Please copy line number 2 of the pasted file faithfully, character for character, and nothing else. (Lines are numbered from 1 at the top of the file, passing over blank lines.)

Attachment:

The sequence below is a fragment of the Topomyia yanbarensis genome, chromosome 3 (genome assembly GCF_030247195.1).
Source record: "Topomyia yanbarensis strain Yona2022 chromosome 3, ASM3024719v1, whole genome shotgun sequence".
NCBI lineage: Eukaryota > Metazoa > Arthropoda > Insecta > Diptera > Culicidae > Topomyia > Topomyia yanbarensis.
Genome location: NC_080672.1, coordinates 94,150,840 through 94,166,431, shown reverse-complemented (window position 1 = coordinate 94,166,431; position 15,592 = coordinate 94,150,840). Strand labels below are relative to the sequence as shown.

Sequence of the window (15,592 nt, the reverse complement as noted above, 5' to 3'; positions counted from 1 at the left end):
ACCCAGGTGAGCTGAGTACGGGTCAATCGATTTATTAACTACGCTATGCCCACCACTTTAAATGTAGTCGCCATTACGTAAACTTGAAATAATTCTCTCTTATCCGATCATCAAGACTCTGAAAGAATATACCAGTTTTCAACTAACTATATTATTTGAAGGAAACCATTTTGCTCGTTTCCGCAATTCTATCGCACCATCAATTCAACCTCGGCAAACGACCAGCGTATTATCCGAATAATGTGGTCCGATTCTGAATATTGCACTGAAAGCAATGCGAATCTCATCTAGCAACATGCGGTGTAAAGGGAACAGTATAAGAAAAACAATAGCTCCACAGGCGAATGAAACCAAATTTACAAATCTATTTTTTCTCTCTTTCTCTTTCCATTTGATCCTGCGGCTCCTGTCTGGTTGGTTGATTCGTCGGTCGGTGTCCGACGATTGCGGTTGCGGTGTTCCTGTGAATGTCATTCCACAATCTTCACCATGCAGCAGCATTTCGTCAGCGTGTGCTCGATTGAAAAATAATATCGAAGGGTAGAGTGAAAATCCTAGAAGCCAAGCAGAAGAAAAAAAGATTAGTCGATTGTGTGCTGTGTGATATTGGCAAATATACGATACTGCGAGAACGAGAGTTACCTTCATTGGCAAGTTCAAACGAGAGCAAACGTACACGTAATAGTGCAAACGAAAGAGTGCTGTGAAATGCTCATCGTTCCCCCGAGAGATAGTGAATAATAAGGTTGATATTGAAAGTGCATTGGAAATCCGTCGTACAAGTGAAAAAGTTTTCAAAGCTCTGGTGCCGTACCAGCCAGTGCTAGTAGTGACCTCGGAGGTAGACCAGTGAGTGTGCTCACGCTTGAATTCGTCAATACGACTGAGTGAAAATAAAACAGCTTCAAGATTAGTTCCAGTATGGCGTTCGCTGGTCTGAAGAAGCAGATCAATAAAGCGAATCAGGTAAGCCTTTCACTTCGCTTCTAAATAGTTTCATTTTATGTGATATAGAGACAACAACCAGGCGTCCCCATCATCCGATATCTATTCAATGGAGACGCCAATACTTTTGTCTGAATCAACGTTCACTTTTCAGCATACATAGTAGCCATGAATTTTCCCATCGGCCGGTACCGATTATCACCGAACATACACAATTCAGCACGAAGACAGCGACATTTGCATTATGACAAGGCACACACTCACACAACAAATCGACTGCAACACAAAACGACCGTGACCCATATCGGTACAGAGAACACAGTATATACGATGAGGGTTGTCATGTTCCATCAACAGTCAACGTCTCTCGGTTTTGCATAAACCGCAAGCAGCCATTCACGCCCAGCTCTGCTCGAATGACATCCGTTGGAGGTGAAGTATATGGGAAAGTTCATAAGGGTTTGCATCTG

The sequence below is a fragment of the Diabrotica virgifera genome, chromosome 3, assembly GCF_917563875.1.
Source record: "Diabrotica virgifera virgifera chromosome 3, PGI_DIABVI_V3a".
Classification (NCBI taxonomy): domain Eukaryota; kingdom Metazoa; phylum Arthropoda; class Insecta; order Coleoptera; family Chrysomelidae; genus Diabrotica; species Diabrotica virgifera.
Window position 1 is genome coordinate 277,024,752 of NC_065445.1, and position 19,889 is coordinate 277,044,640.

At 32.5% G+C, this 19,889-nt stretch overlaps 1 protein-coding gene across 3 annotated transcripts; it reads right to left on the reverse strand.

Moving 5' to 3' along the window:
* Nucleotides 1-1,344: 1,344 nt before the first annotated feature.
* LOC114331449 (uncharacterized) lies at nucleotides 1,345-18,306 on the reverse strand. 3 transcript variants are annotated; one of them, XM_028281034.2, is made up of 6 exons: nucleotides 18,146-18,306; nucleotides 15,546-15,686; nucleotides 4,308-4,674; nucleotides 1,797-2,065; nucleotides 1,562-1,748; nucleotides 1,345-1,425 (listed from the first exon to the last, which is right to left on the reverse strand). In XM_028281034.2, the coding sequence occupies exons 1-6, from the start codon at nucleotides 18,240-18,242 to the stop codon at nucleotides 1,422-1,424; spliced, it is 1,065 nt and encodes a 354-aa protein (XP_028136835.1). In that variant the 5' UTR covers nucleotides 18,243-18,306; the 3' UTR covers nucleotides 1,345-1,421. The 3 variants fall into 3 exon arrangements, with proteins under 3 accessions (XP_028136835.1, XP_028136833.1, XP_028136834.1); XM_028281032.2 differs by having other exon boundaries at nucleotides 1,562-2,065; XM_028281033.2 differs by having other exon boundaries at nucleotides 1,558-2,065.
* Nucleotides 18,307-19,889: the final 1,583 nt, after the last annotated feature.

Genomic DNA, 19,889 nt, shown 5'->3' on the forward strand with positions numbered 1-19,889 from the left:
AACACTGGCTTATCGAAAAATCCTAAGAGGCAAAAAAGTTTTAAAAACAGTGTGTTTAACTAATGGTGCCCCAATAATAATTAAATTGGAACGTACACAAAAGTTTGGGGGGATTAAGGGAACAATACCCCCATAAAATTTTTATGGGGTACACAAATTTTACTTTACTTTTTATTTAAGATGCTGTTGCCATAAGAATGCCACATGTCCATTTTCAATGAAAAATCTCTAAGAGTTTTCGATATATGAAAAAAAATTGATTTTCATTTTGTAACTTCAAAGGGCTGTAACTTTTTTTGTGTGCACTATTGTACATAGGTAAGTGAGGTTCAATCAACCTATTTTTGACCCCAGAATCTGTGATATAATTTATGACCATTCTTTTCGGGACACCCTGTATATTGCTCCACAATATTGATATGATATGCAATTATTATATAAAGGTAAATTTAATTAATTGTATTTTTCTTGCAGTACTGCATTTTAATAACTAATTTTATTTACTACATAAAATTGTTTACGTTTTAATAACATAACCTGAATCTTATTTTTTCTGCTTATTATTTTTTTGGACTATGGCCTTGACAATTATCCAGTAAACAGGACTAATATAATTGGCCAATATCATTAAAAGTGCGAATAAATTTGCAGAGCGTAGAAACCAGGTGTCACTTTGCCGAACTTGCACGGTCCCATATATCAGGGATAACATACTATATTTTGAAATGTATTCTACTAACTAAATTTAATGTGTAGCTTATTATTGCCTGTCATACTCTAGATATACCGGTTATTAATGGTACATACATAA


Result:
Source record: "Topomyia yanbarensis strain Yona2022 chromosome 3, ASM3024719v1, whole genome shotgun sequence".